You can download a copy:
Other resources include:
- There are some files on well-known local properties on the Coburg Historical Society website
- There are files on properties that they classify as heritage properties in their offices in the city on the National Trust of Australia website
- the Moreland History Publications (PDF) includes a list of articles in local historical society newsletters
- Mansions of Merri-bek presentation for 2018 Australian Heritage Festival is available through the Merri-bek Library borrowing website
Historical information about some specific properties are also listed under the street in the Street Names of Brunswick and the Street Names of Coburg. Refer Street Development and Maps section below.
You can find out more about Merri-bek's Indigenous history through:
- our Local and family history page
- Aboriginal Melbourne: the lost land of the Kulin which is available on the Merri-bek Libraries borrowing website
- People of the Merri Merri which is available on the Merri-bek Libraries borrowing website
Early suburb history
Local history books sometimes describe early settlement such as Crown grants, parish maps or early subdivisions. Some key suburb histories are:
- City of Merri-bek: a thematic history
- Coburg: Between Two Creeks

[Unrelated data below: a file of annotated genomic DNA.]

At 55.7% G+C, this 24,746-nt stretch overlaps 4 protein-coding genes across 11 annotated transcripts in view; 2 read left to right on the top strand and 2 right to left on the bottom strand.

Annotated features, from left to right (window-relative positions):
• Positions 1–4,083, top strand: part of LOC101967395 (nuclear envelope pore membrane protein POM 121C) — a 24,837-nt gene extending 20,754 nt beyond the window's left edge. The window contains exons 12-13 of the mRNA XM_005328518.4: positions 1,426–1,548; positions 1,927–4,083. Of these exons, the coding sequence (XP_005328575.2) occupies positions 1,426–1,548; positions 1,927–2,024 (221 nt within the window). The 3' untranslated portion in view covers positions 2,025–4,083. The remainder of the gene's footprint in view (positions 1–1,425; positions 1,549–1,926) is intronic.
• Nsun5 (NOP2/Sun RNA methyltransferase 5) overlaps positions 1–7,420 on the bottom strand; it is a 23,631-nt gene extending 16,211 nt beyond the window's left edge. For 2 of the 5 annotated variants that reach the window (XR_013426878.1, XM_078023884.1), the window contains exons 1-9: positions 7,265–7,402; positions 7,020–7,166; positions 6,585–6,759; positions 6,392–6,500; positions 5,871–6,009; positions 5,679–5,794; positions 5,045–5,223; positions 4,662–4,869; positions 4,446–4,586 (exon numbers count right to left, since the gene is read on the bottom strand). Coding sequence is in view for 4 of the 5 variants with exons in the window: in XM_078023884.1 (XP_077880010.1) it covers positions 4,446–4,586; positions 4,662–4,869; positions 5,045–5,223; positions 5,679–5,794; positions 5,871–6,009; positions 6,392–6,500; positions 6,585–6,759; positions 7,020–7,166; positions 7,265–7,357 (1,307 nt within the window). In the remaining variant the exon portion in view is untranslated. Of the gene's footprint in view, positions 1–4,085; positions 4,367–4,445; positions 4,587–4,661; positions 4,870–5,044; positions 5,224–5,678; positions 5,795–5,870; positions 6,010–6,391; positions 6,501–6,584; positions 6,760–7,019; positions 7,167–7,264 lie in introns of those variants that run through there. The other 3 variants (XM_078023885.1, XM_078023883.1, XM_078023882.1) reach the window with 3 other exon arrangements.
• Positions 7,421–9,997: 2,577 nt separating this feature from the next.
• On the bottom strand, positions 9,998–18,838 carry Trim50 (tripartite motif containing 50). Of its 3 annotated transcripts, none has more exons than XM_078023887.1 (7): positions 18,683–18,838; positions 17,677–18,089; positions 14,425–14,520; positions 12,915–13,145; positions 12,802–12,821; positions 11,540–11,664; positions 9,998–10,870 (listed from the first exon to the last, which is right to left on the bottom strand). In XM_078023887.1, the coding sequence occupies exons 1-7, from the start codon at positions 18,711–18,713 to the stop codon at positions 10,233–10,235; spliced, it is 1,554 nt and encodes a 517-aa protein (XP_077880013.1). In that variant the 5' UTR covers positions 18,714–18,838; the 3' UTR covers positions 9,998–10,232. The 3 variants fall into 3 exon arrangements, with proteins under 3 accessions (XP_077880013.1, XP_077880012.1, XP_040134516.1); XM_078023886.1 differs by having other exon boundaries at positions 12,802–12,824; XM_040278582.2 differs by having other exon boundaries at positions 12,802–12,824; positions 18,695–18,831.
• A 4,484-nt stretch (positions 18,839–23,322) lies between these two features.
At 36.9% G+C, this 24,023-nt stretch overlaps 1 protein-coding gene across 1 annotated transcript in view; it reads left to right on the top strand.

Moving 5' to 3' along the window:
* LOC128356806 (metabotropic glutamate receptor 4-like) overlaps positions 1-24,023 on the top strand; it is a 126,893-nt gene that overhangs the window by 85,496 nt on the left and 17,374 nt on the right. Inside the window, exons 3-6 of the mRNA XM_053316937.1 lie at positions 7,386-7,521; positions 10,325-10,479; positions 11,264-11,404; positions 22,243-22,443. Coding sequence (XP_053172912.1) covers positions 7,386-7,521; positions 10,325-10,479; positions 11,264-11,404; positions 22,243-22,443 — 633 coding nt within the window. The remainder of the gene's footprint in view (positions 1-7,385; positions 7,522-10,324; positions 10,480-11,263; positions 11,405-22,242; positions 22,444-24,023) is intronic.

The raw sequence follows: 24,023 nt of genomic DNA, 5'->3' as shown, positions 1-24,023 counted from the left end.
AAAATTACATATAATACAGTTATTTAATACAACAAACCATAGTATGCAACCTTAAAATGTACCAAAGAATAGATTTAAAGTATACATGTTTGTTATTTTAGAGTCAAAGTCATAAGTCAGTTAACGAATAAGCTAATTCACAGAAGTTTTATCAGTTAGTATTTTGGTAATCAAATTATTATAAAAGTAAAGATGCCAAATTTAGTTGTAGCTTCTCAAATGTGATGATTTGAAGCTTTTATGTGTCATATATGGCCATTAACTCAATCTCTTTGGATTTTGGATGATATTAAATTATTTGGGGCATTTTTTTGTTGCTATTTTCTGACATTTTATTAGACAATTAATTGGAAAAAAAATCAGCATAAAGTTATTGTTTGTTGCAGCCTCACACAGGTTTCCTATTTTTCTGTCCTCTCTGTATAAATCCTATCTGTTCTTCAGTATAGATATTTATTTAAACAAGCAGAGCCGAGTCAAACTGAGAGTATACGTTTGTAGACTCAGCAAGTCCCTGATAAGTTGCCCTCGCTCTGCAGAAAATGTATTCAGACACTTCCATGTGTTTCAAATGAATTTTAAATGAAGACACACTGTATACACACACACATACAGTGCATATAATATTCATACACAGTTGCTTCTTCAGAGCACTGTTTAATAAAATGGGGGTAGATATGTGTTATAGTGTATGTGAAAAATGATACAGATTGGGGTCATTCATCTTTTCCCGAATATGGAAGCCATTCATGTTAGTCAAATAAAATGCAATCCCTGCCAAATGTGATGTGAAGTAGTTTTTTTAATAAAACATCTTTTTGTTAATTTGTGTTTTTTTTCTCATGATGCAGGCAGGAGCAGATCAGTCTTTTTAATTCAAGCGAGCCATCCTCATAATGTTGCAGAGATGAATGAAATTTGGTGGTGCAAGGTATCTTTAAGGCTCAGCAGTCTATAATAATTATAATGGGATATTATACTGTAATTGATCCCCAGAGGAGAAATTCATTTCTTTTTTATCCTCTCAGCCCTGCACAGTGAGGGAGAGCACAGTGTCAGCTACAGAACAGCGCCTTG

- Brunswick: One History Many Voices
- Broadmeadows: a forgotten history
Subdivision / estate history
- Search Moreland City Libraries Local History catalogue for posters of early subdivisions of estates.
- State Library of Victoria holds some posters advertising auctions of land in early subdivisions.
- Coburg Historical Society also holds some subdivision auction posters.
- Search estate name on Trove.
Street development and maps
Some street names and numbers changed over time so it is a good idea to research the street history before you go further.
Historical information about some specific properties are also listed under the street in the Street Names of Brunswick and the Street Names of Coburg.
- The street names of Brunswick (1987)
- The street names of Brunswick: the story behind the sign (2013) includes newer streets
- Street names of Coburg
- Melbourne street directories 1912-52. (State Library of Victoria)
- Melbourne Metropolitan Board of Works maps (State Library of Victoria)
- Coburg Historical Society has bound copies of the first MMBW maps of Coburg and Pascoe Vale 1909-49.
- Maps on Trove
- Royal Historical Society of Victoria has a large range of maps. View by appointment.
Many street numbers may have also changed over time.
Albion Street numbers changed 1955 - 1960.
Munro Street, Brunswick changed around 1928.
Park Street, Brunswick numbers changed in the early 1970s.
Sydney Road numbers changed from 1920s - 1940s.